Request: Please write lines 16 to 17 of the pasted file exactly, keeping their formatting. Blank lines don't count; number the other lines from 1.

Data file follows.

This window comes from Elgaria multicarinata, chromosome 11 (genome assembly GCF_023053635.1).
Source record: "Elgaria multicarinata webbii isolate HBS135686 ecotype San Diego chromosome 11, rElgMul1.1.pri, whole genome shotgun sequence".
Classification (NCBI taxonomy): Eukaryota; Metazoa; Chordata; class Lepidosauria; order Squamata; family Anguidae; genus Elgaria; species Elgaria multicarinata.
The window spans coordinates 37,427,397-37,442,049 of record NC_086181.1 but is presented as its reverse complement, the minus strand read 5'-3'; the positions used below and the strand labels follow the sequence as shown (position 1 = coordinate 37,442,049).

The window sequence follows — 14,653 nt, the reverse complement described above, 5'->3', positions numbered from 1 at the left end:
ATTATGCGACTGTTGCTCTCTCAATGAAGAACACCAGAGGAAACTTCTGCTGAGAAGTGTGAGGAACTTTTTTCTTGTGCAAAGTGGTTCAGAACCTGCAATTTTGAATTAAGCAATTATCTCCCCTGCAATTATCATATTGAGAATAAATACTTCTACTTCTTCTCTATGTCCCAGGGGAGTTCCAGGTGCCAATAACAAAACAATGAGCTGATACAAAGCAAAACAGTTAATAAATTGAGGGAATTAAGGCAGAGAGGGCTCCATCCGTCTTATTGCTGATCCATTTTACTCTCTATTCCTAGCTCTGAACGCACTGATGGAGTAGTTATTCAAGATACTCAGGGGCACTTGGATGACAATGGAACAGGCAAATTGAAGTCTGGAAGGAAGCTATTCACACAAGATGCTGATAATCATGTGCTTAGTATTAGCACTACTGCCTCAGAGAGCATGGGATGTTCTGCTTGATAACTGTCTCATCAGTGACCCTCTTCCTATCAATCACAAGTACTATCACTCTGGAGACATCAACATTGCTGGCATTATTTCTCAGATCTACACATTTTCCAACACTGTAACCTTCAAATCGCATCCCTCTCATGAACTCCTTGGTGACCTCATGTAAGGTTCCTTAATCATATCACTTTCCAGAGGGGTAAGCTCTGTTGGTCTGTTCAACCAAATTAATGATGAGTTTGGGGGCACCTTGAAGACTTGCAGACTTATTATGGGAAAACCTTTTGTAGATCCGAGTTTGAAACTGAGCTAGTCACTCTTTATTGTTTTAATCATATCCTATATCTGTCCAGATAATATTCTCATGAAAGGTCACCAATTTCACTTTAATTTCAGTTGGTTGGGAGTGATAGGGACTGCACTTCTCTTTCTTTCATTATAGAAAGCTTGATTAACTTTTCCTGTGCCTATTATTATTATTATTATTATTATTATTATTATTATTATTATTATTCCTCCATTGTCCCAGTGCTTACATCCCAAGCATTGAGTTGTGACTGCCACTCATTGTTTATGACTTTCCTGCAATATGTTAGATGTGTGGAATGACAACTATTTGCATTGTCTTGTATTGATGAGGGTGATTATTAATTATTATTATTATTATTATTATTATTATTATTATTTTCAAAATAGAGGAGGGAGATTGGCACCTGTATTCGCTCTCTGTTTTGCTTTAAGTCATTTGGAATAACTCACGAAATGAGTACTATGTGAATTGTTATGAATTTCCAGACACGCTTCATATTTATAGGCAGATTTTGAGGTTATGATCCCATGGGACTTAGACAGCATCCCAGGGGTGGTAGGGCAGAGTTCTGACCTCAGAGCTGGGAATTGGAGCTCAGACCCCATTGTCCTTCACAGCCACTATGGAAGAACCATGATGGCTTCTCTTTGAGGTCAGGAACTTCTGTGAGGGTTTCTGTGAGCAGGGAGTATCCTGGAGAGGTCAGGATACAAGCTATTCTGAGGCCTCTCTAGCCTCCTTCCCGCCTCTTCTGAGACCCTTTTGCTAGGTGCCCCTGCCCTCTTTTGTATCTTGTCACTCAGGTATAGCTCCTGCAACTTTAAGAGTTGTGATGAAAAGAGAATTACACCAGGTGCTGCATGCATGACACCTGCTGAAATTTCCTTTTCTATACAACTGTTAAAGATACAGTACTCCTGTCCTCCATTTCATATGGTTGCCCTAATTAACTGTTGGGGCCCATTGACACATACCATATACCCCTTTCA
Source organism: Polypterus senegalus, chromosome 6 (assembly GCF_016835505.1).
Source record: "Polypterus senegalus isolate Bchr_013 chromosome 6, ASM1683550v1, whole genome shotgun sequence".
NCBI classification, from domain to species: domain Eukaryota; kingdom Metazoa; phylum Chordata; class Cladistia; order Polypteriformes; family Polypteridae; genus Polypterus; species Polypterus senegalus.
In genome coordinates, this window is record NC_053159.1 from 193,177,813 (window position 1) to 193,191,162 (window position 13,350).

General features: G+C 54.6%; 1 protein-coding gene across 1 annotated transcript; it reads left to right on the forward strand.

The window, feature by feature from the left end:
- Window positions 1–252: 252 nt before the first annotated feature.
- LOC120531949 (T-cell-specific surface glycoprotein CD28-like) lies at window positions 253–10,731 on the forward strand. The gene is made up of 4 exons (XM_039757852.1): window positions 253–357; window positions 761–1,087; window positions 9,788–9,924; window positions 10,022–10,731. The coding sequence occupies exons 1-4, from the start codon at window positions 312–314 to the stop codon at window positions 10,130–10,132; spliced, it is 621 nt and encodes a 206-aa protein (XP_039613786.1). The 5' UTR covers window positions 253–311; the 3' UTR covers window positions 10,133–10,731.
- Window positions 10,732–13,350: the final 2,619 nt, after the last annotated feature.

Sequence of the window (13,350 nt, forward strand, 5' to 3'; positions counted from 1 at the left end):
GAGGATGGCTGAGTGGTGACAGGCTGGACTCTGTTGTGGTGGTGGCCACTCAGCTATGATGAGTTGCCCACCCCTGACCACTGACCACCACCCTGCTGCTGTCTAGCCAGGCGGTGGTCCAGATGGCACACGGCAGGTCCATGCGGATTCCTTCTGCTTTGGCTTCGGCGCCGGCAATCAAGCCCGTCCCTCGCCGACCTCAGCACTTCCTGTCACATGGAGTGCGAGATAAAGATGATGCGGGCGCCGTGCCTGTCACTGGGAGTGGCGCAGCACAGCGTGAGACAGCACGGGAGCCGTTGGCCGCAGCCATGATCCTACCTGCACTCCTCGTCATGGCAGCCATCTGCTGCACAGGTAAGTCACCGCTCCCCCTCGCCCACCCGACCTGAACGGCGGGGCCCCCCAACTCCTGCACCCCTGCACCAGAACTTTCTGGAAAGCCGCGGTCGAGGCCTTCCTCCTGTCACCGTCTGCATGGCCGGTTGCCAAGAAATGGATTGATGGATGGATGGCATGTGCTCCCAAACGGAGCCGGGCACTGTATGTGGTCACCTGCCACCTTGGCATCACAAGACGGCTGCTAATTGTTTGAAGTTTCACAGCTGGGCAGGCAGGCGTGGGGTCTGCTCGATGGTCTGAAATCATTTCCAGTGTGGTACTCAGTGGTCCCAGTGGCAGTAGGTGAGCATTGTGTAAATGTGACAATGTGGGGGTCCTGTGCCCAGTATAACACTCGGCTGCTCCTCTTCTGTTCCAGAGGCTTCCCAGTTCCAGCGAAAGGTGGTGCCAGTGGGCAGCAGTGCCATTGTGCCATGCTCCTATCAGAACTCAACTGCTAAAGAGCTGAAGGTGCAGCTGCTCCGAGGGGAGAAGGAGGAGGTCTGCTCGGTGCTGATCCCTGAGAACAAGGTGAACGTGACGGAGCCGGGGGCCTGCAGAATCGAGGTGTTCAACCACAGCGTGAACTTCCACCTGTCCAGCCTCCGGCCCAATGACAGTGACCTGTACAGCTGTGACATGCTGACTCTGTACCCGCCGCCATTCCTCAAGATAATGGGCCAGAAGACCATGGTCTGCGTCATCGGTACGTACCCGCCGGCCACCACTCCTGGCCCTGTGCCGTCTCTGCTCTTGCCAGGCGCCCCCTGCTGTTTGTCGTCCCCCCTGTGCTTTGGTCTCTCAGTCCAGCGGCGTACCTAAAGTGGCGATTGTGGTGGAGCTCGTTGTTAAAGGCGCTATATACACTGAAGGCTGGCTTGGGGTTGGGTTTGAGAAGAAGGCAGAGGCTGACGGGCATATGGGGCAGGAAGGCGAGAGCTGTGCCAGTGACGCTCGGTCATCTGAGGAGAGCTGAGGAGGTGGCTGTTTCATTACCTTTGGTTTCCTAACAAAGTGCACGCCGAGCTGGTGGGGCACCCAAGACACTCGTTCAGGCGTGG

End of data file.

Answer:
Sequence of the window (13,350 nt, forward strand, 5' to 3'; positions counted from 1 at the left end):
GAGGATGGCTGAGTGGTGACAGGCTGGACTCTGTTGTGGTGGTGGCCACTCAGCTATGATGAGTTGCCCACCCCTGACCACTGACCACCACCCTGCTGCTGTCTAGCCAGGCGGTGGTCCAGATGGCACACGGCAGGTCCATGCGGATTCCTTCTGCTTTGGCTTCGGCGCCGGCAATCAAGCCCGTCCCTCGCCGACCTCAGCACTTCCTGTCACATGGAGTGCGAGATAAAGATGATGCGGGCGCCGTGCCTGTCACTGGGAGTGGCGCAGCACAGCGTGAGACAGCACGGGAGCCGTTGGCCGCAGCCATGATCCTACCTGCACTCCTCGTCATGGCAGCCATCTGCTGCACAGGTAAGTCACCGCTCCCCCTCGCCCACCCGACCTGAACGGCGGGGCCCCCCAACTCCTGCACCCCTGCACCAGAACTTTCTGGAAAGCCGCGGTCGAGGCCTTCCTCCTGTCACCGTCTGCATGGCCGGTTGCCAAGAAATGGATTGATGGATGGATGGCATGTGCTCCCAAACGGAGCCGGGCACTGTATGTGGTCACCTGCCACCTTGGCATCACAAGACGGCTGCTAATTGTTTGAAGTTTCACAGCTGGGCAGGCAGGCGTGGGGTCTGCTCGATGGTCTGAAATCATTTCCAGTGTGGTACTCAGTGGTCCCAGTGGCAGTAGGTGAGCATTGTGTAAATGTGACAATGTGGGGGTCCTGTGCCCAGTATAACACTCGGCTGCTCCTCTTCTGTTCCAGAGGCTTCCCAGTTCCAGCGAAAGGTGGTGCCAGTGGGCAGCAGTGCCATTGTGCCATGCTCCTATCAGAACTCAACTGCTAAAGAGCTGAAGGTGCAGCTGCTCCGAGGGGAGAAGGAGGAGGTCTGCTCGGTGCTGATCCCTGAGAACAAGGTGAACGTGACGGAGCCGGGGGCCTGCAGAATCGAGGTGTTCAACCACAGCGTGAACTTCCACCTGTCCAGCCTCCGGCCCAATGACAGTGACCTGTACAGCTGTGACATGCTGACTCTGTACCCGCCGCCATTCCTCAAGATAATGGGCCAGAAGACCATGGTCTGCGTCATCGGTACGTACCCGCCGGCCACCACTCCTGGCCCTGTGCCGTCTCTGCTCTTGCCAGGCGCCCCCTGCTGTTTGTCGTCCCCCCTGTGCTTTGGTCTCTCAGTCCAGCGGCGTACCTAAAGTGGCGATTGTGGTGGAGCTCGTTGTTAAAGGCGCTATATACACTGAAGGCTGGCTTGGGGTTGGGTTTGAGAAGAAGGCAGAGGCTGACGGGCATATGGGGCAGGAAGGCGAGAGCTGTGCCAGTGACGCTCGGTCATCTGAGGAGAGCTGAGGAGGTGGCTGTTTCATTACCTTTGGTTTCCTAACAAAGTGCACGCCGAGCTGGTGGGGCACCCAAGACACTCGTTCAGGCGTGG